New Light on S. tchadensis?


January 26, 2018

We received correspondence from Professor Roberto Macchiarelli (University of Poitiers) possibly shedding new light on Sahelanthropus tchadensis. a six million year old cranium and said to be the earliest known hominin. At the same time as the finding of the fragmented cranium in 2003, there were adjacent bone fragments including a femur. The femoral shaft is all that remains of the original bone; the distal condyles and proximal trochanter have disappeared. Absence of trochanter and condyles mean the case for bipedality cannot be made on the evidence of the femur alone.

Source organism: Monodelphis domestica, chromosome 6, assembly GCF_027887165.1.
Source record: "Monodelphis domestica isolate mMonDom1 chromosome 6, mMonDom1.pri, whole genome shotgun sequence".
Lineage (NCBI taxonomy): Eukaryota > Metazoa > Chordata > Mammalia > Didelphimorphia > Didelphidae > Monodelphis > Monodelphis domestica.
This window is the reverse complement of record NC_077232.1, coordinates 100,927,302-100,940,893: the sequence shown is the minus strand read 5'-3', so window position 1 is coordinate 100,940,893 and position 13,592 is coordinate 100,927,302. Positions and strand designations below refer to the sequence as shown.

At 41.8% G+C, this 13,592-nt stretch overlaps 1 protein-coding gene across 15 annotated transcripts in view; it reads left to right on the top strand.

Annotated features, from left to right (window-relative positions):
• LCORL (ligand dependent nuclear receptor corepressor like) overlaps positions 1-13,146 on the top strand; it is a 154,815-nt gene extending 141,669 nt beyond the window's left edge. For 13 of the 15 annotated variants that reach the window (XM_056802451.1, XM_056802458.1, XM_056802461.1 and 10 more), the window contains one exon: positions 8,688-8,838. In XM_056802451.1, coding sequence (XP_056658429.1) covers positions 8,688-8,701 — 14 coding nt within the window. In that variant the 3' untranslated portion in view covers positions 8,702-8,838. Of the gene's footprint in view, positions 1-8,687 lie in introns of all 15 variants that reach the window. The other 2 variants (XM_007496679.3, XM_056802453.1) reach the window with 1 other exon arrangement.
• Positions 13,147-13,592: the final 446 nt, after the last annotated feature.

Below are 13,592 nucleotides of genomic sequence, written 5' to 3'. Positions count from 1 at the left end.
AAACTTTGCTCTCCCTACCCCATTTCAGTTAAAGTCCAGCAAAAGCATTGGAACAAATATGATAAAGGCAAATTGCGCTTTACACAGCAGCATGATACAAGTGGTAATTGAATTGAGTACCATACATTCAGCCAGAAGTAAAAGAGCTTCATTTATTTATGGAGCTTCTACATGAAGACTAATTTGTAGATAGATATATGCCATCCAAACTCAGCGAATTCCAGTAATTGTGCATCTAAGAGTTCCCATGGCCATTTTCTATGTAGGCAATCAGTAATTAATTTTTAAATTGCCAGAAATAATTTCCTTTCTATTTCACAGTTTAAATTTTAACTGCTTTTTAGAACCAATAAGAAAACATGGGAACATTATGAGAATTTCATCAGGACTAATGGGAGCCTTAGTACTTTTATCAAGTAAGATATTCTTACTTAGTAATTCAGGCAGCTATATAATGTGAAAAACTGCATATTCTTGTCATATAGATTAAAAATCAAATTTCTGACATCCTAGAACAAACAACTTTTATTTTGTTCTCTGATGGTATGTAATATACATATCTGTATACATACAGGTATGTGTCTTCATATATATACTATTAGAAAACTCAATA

The foramen magnum on the reconstructed cranium has the proper orientation for bipedality however. Lacking each end of the femoral shaft, scientists cannot determine whether this individual had erect posture in trees or was a dedicated biped on the ground.

See the discussion of S. tchadensis on our Timeline.

Red the commentary in the journal Nature.